Friday, September 21
1900 Building, 1900 Shawnee Mission Parkway, Mission Woods, Kansas 66205
Pianist Vladimir Viardo will create a rare opportunity for classical music lovers in Kansas City on Friday, September 21th, at the 1900 Building. The New York Times said of Viardo, “Mr. Viardo favors strong contrasts of mood, tempo, tone and dynamics, but he does not carry them to the point of caricature.”
“None showed more early promise than Vladimir Viardo. The Soviet pianist, who captured the first prize in 1973, followed up that victory with several American recitals that deepened the impression he made as a contest winner. He seemed to have the fingers and the temperament to become one of the foremost pianists of his generation. Apparently because Soviet officials considered him a poor risk as a world traveler, his appearances outside the Soviet Union were limited for some 15 years and his budding international career withered away.
Like many Soviet musicians, Mr. Viardo favors strong contrasts of mood, tempo, tone and dynamics, but he does not carry them to the point of caricature. To his remembered virtues of untamed exuberance and keyboard flair have been added an ear for the polished, rounded-off phrase. Here and there, he did moon a little too long over a lyrical page or push sonorities to the glassy point by banging too enthusiastically in fortissimo passages. But on the whole, his performance was a winning balance of poise and ardor.
In any event, he is an artist one looks forward to hearing more of, politics permitting.” – NY Times By DONAL HENAHAN
Since claiming victory and a Gold Medal at the Fourth Van Cliburn International Piano Competition in 1973, Vladimir Viardo has earned the esteem of the public and his colleagues alike. Having risen to international prominence, he has distinguished himself with some of the most critically acclaimed performances and recordings of his generation, inspiring many, including Sviatoslav Richter and Alicia de Larrocha, to praise him for his extraordinary musicianship. In the years that followed, Viardo collaborated with the world’s leading orchestras, including the Royal Philharmonic, the Moscow Philharmonic, the Leningrad Philharmonic, the Warsaw Philharmonic, the Israel Philharmonic, the Atlanta Symphony, the Prague Philharmonic, and many others.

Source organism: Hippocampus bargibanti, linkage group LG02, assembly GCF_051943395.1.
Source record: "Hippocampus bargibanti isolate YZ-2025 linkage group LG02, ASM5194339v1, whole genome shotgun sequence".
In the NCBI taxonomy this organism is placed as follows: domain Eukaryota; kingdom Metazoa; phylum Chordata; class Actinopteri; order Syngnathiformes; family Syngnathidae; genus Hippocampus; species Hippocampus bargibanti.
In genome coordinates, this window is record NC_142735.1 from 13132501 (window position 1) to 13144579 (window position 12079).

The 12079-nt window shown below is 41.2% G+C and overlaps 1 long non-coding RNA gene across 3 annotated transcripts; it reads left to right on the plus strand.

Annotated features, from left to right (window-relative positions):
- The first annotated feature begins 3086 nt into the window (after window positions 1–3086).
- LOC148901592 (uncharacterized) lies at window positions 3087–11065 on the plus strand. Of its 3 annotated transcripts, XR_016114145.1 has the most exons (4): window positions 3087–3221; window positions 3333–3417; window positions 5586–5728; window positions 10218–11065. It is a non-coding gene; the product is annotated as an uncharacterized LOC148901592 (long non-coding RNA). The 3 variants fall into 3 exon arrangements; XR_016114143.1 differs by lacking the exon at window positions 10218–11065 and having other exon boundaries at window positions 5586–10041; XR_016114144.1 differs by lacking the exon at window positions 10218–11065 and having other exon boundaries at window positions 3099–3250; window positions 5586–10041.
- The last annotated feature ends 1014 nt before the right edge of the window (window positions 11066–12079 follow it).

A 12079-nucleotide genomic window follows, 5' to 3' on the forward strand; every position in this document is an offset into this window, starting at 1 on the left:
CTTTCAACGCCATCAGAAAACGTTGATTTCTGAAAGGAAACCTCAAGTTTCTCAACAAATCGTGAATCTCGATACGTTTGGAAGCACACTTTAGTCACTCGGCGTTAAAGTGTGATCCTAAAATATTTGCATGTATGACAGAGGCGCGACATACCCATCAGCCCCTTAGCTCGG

Like a handful of other celebrated Soviet artists, from Nuryeev to Egorov, Viardo’s journey to the west began under an ominous political cloud. No matter that, by the time he was 23, his future was already assured with impeccable credentials, several additional competitions wins- including a top prize at the Concours Marguerite Long-Jacques Thibaud in Paris – and a command of more than 37 concertos, Viardo fell victim to demands of the Soviet authorities. Detained behind the Iron Curtain, Viardo threw himself into his work, only to emerge with even greater determination, now buttressed by exemplary artistic refinement, to bring his art to music lovers everywhere. With the onset of Perestroika, the Soviets at last allowed Viardo to accept engagements in Germany and the United States.
In 1989 the North Texas College of Music appointed Viardo to its distinguished faculty, where he soon established a reputation as an extraordinary coach and teacher. His roster of students includes young artists from Europe, the Americas, South Africa, and Asia, many of them competition winners themselves. Viardo’s master classes are much in demand throughout the world , and his philosophy of teaching is detailed in Benjamin Saver’s The Most Wanted Piano Teachers in the USA.
After returning to the West, Viardo’s international career resumed with several concerts at Carnegie Hall, the Lincoln and Kennedy Centers, Salle Pleyel, and the Concertgebouw. His concert tours have taken him to leading American, Canadian, and European cities, to Asia and South Africa, as well as to Israel and Central and South America, where he has appeared as a soloist with most of the important conductors in the world, not the least of whom are Mehta, Maazel, Davies, Susskind, Shippers, Kondrashin, Spivakov, Giordano, and M. Shostakovich His numerous recordings for Melodia, Pro Arte and Nonesuch have been greeted with unanimous critical acclaim.